Sunday, December 18, 2011

Day 7: A holiday seafood feast.

I celebrated Christmas dinner at Mom's house today. I like the years when my family opts-out of the competing pressures of  holiday schedules by holding our celebration a week or so early. It's difficult to find a day when we can all eat a meal together and not worry about jumping in the car to make it to the in-law's house in time for pie.

It's only December 17th, and I've wrapped up my extended familial commitments. I'm looking forward to personal time, just me and Jasper the black lab. I'm also excited about a big razor clam dig coming up on the 22nd and 23rd of this month. I bought a shiny clam-gun to celebrate the season. I ought to call it my glam-gun. Its really that spectacular.

Unfortunately, I was the one in the kitchen today preparing the holiday feast. I do love to cook, but I'm itching to get out and target practice with my new bow. I promised myself a day of shooting tomorrow, and I intend to make good on that promise.

Seafood for Christmas is a family tradition started at least 30 years ago by my late Grandpa Wettlaufer. He was sick to death of turkey and ham. He decided ham was for Easter and Turkey ought to be served just once a year on Thanksgiving. We were happy to oblige.

Grandpa's tradition worked well for me and my wild ideas. For the main course, we ate fresh caught Dungeness crab, Pacific Coast mussels, Olympic oysters, but I did cook a ham for my landlubbing daughter-in-law. I regret that I didn't catch the seafood we ate, but I know that by this time next year, I'll bring home the wild instead of shelling out $120 at the market.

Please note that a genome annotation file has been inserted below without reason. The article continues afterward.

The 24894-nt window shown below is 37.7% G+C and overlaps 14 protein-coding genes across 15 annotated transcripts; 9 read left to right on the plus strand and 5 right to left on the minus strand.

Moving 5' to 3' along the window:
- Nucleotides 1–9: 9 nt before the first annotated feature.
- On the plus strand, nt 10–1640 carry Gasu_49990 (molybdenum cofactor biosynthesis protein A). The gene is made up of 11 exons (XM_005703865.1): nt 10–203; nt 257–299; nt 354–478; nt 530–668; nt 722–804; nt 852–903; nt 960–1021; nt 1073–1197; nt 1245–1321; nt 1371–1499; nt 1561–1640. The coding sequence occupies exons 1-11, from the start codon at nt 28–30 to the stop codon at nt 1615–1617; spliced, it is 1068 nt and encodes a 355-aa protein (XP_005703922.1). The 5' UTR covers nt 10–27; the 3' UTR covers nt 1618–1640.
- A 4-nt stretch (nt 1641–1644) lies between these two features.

Something cool happened this evening. But first a little backstory. I emailed a guy a few days ago advertising guided steelhead fishing near Kalama, Washington. I told him a little about my project and gave him my blog site. At first he wrote back and quoted $59 for 5 hours of steelhead lessons. I thought this was a great price. But earlier this evening, he wrote back and said that he was thinking about my project and really wanted to be a part of it. He offered the guided lessons for free if we could align schedules. I need to check everything out, figure out what gear I need, and take steps to ensure safety (safety is paramount in this whole adventure). And while its too early to tell if I'll be able to take him up on his offer, I'm touched by his interest, encouragement, and generosity.

Its a funny thing, I started this adventure with the hopes of reconnecting with nature, but one of the biggest perks so far is the connecting and reconnecting with such supportive people. Pretty cool project, so far.

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